The later stages of COPD can mean that your family member is not as communicative as she might have once been. As such, it’s a little more difficult to know when she’s just having a bad day or a COPD flare is coming.
She’s Coughing More than Usual
Coughing is the body’s way of trying to remove mucus and other fluids from the lungs. Although some mucous is necessary, too much of it becomes an irritant and it affects the lungs and their ability to draw in air. If your family member is coughing more than usual that means that she’s likely experiencing a buildup of more mucus than she usually has. This can be an indication that something else is going on.
She’s Got a Fever or Appears to Have Tightness in Her Chest
During a flare, your family member may experience a tighter feeling in her chest when she breathes. If she can’t tell you that’s what she’s experiencing, you may start to notice that she tenses up when she tries to breathe or that she has a grimace on her face. She may even moan or make other vocalizations. Another sign that indicates that she’s experiencing difficulty is if she starts to develop a fever. Like the increased coughing and the tightness in her chest, this can mean that an infection is brewing.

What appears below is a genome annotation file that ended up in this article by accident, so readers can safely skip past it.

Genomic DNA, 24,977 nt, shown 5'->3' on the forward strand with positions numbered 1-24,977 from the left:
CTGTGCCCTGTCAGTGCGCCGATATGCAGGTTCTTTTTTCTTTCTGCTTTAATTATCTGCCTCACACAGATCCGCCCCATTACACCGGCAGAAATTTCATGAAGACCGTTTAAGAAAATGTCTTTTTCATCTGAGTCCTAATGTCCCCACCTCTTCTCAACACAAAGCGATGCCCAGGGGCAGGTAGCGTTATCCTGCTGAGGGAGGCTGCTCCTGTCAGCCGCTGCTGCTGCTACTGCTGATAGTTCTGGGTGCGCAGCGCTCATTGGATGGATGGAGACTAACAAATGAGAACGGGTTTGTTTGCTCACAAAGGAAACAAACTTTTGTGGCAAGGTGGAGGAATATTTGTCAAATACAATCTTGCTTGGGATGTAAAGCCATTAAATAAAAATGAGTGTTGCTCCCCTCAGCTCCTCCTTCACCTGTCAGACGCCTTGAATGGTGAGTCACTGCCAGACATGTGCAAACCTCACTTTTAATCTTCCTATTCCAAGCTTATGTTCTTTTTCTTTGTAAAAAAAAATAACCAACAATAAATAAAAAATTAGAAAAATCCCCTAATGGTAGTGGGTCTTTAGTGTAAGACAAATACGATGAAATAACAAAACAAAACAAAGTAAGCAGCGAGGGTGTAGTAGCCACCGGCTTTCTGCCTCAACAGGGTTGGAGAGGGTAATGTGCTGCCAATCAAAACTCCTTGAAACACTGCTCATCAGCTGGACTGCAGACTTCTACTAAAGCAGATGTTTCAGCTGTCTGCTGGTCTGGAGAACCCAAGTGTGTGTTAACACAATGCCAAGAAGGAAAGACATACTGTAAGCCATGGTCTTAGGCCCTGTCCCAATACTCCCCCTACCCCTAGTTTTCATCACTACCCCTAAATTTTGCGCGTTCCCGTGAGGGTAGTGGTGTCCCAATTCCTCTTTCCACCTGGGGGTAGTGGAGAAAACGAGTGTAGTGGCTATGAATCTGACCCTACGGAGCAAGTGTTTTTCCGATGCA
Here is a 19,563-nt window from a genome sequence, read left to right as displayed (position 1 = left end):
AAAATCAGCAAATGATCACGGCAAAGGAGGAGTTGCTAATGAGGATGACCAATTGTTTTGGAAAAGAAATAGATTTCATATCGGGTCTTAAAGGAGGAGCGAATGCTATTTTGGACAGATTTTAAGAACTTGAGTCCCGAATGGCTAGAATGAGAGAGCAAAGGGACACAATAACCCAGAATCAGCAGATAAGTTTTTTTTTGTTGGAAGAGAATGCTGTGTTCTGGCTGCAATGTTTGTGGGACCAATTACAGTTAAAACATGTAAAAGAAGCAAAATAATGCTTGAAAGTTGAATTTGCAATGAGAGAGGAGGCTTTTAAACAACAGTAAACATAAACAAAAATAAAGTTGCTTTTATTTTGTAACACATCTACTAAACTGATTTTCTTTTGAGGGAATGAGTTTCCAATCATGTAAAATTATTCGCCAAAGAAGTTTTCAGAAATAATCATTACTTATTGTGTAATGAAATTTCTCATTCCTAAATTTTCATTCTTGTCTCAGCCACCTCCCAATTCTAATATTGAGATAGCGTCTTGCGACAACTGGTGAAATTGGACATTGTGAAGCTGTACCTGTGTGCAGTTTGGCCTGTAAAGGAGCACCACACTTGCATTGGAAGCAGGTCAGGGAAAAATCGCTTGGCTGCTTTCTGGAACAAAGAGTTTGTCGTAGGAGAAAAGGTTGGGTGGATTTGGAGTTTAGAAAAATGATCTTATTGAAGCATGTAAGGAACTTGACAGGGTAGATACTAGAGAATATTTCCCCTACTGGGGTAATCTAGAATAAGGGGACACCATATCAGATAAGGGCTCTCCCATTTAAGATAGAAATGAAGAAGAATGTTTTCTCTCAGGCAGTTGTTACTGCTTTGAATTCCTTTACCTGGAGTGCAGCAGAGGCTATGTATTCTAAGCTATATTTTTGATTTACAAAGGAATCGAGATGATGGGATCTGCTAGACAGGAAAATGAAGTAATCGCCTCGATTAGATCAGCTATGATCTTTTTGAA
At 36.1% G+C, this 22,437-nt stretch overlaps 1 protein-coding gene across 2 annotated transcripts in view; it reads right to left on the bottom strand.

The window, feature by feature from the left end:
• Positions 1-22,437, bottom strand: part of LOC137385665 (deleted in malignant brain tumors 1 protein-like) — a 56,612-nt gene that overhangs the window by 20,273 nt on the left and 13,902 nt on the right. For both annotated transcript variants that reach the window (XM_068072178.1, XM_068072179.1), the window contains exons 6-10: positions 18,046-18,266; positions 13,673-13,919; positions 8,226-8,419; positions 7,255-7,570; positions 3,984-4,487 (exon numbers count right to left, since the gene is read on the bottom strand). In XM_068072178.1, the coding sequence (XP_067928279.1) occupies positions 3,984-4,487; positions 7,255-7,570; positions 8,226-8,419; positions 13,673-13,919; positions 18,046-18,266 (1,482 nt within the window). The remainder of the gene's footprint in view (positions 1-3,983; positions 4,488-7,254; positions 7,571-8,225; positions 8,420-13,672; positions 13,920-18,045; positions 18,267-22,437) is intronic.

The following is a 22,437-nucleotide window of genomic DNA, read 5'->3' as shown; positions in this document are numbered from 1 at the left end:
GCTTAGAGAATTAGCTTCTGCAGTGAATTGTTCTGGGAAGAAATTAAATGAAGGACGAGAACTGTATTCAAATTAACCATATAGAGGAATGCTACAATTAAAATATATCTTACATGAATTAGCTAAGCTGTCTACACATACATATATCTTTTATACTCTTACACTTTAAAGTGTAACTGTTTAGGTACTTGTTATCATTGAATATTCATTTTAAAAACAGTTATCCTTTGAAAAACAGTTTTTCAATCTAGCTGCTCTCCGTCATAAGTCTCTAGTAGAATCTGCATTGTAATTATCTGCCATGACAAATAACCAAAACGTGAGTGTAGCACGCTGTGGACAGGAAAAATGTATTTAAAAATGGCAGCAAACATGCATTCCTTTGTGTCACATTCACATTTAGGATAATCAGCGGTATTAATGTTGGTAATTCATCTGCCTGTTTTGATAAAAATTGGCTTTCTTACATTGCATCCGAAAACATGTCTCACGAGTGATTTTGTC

She’s Sleeping More than Usual
COPD is exhausting for the human body. Your family member is fighting to draw enough air into her lungs and then her lungs are fighting to eke out every bit of oxygen that they can from that air. Because of all of this effort, your family member might be more tired than usual and that translates to sleeping more. Her sleep might be restless, though, because she’s still waging a battle for air
Her Extremities Are Swelling
You might find it odd that a lung condition can create circulatory problems, but it’s true. Because it’s so difficult for your family member’s body to move oxygen through her bloodstream, blood vessels start to narrow. That creates problems with moving blood and other fluids throughout the body, leading to swelling of the extremities. This problem becomes more severe when your family member’s COPD worsens.
It’s a good idea to have help from end-of-life care providers who are familiar with COPD. They can help you start to recognize when your family member’s symptoms are becoming worse and hopefully help you take action before she develops an infection in her lungs.